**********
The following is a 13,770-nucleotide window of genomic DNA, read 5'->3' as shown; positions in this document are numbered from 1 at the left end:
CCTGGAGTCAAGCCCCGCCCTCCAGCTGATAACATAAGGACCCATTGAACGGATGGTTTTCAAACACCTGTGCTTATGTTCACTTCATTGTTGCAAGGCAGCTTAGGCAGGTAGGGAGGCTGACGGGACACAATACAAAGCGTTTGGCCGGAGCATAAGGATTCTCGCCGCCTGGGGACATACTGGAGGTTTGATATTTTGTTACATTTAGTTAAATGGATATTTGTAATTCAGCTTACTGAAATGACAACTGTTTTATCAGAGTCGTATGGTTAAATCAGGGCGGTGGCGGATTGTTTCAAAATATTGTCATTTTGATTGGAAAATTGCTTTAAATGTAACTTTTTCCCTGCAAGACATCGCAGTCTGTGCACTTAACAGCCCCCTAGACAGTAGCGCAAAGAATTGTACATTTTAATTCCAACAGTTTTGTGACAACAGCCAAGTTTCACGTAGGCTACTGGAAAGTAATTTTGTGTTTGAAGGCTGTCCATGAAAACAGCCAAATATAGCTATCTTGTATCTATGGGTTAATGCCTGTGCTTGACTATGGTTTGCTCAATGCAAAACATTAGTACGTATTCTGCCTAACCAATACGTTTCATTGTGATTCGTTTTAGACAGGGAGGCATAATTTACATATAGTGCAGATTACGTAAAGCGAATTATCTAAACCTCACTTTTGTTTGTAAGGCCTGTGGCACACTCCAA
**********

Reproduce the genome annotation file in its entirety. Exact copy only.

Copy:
The following is a 13,770-nucleotide window of genomic DNA, read 5'->3' as shown; positions in this document are numbered from 1 at the left end:
CCTGGAGTCAAGCCCCGCCCTCCAGCTGATAACATAAGGACCCATTGAACGGATGGTTTTCAAACACCTGTGCTTATGTTCACTTCATTGTTGCAAGGCAGCTTAGGCAGGTAGGGAGGCTGACGGGACACAATACAAAGCGTTTGGCCGGAGCATAAGGATTCTCGCCGCCTGGGGACATACTGGAGGTTTGATATTTTGTTACATTTAGTTAAATGGATATTTGTAATTCAGCTTACTGAAATGACAACTGTTTTATCAGAGTCGTATGGTTAAATCAGGGCGGTGGCGGATTGTTTCAAAATATTGTCATTTTGATTGGAAAATTGCTTTAAATGTAACTTTTTCCCTGCAAGACATCGCAGTCTGTGCACTTAACAGCCCCCTAGACAGTAGCGCAAAGAATTGTACATTTTAATTCCAACAGTTTTGTGACAACAGCCAAGTTTCACGTAGGCTACTGGAAAGTAATTTTGTGTTTGAAGGCTGTCCATGAAAACAGCCAAATATAGCTATCTTGTATCTATGGGTTAATGCCTGTGCTTGACTATGGTTTGCTCAATGCAAAACATTAGTACGTATTCTGCCTAACCAATACGTTTCATTGTGATTCGTTTTAGACAGGGAGGCATAATTTACATATAGTGCAGATTACGTAAAGCGAATTATCTAAACCTCACTTTTGTTTGTAAGGCCTGTGGCACACTCCAA